Pre-pandemic, VCs were notoriously reluctant to invest in education-related companies. Today, edtech startups are seeing higher average deal sizes, more seed and pre-seed funding from non-VC investors, and an influx of generalists.

According to Rhys Spence, head of research at Brighteye Ventures, funding for edtech startups based in Europe and North America trebled over the last year.

“Exciting companies are spawning across geographies and verticals, and even generalist investors are building conviction that the sector is capable of producing the same kind of outsized returns generated in fintech, healthtech and other sectors,” writes Spence.

(TechCrunch+ is our membership program, which helps founders and startup teams get ahead. You can sign up here.)

Big Tech Inc.

  • Northern Light Venture Capital’s He Huang says the Chinese robotics market is overheated: Per the investor, robotics in China is “riddled with speculation and overvalued companies,” calling the situation a bubble. It’s worth noting that China’s central government is working to retool where its tech investment dollars flow.
  • Robinhood goes down, back up: This morning, in the wake of the company’s lackluster earnings report, TechCrunch dug through why Robinhood’s stock sold off in after-hours, pre-market, and early trading sessions yesterday and today. And then Robinhood turned around and gained ample ground during the rest of the day. It’s a weird market moment, but good news for the U.S. fintech all the same.
  • Google to allow legacy G Suite users to move to free accounts: After angering techies still using the “G Suite legacy free edition” by announcing that it was ending the program and requiring payment, the search giant has decided to ”offer more options to existing users,” TechCrunch reports. Somewhere inside of Google, a business decision just met the market and was flipped on its head. Makes you wonder who is calling the shots over there, and if they previously worked for McKinsey.

TechCrunch Experts

Image Credits: SEAN GLADWELL / Getty Images

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Source: Tech

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3 experiments for early-stage founders seeking product-market fit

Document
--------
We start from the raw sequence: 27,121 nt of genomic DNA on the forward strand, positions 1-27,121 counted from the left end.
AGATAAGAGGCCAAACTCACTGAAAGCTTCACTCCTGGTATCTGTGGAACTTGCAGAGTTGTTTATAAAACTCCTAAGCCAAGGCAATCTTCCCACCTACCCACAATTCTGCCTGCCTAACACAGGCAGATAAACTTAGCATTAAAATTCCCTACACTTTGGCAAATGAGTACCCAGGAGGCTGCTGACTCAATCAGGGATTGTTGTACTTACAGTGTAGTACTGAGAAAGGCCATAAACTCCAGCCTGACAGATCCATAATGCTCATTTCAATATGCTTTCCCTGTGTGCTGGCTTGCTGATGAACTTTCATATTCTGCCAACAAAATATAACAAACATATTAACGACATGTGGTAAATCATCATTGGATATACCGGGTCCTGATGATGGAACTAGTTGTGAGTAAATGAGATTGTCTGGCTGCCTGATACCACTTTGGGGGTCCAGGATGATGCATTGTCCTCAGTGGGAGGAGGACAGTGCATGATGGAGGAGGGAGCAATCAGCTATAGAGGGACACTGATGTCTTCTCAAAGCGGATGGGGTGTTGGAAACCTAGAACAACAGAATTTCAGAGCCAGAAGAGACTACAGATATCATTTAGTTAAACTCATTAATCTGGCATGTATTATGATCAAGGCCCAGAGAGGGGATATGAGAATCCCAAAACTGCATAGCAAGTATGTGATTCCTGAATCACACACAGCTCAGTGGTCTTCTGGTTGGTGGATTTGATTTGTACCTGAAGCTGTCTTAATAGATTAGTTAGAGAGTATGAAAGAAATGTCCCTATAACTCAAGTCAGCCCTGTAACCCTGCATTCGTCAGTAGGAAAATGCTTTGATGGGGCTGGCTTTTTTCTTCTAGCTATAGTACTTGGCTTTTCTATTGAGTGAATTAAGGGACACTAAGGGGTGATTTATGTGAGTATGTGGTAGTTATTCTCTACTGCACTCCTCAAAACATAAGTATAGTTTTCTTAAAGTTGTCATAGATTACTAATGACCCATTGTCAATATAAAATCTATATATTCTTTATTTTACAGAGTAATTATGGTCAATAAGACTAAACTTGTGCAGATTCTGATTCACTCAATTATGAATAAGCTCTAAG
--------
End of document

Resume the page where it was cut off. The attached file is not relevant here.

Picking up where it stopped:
At Human Ventures, we have a fund for pre-seed and seed-stage investments, a venture studio and an Entrepreneur in Residence (EIR) program.

Through this work, we’ve discovered a lot about how different founders fulfill their journey of customer discovery and product-market fit. One of the largest challenges for pre-seed and seed stage founders is determining where to start: There are a million things to do. What should you do at each stage?

We interviewed three founders from our portfolio, all of whom ran discovery experiments to find their product-market fit at different stages of their company’s development.

Here’s what they had to share:

Pre-MVP/customer discovery phase: Tiny Organics

Tiny Organics is a plant-based baby and toddler food company on a mission to shape childrens’ palates so they’ll choose and love vegetables from their earliest days. The company raised $11 million in their Series A in 2021 and is growing at over 500% annually.

Founders Sofia Laurell and Betsy Fore joined our venture studio as EIRs and went through a six-week discovery sprint. As Sofia explains, they knew they wanted to build something to make parents’ lives easier and threw a lot of initial ideas at the wall from the Finnish baby box 2.0 (Sofia is Finnish) to an easier way to create Instagrammable baby pictures.

They went through multiple exercises to test the viability of new parents’ most pressing and urgent needs:

  • Conduct a “Start with Why” exercise
  • Define the “Jobs to be Done”
  • Create a lean canvas for each (viable) concept
  • Define the user journeys
  • Conduct user surveys using platforms like and 1Q (instant survey tool)
  • Identify and define their customer personas
  • Conduct customer interviews and synthesize them
  • Construct concept prototypes

They also met prospective customers, conducting a focus group of 10-15 moms. When the founders asked them to text them what they were feeding their children along with pictures for a week, they realized the lack of healthy finger foods in the market, thus sparking the idea for Tiny Organics.

Source: Tech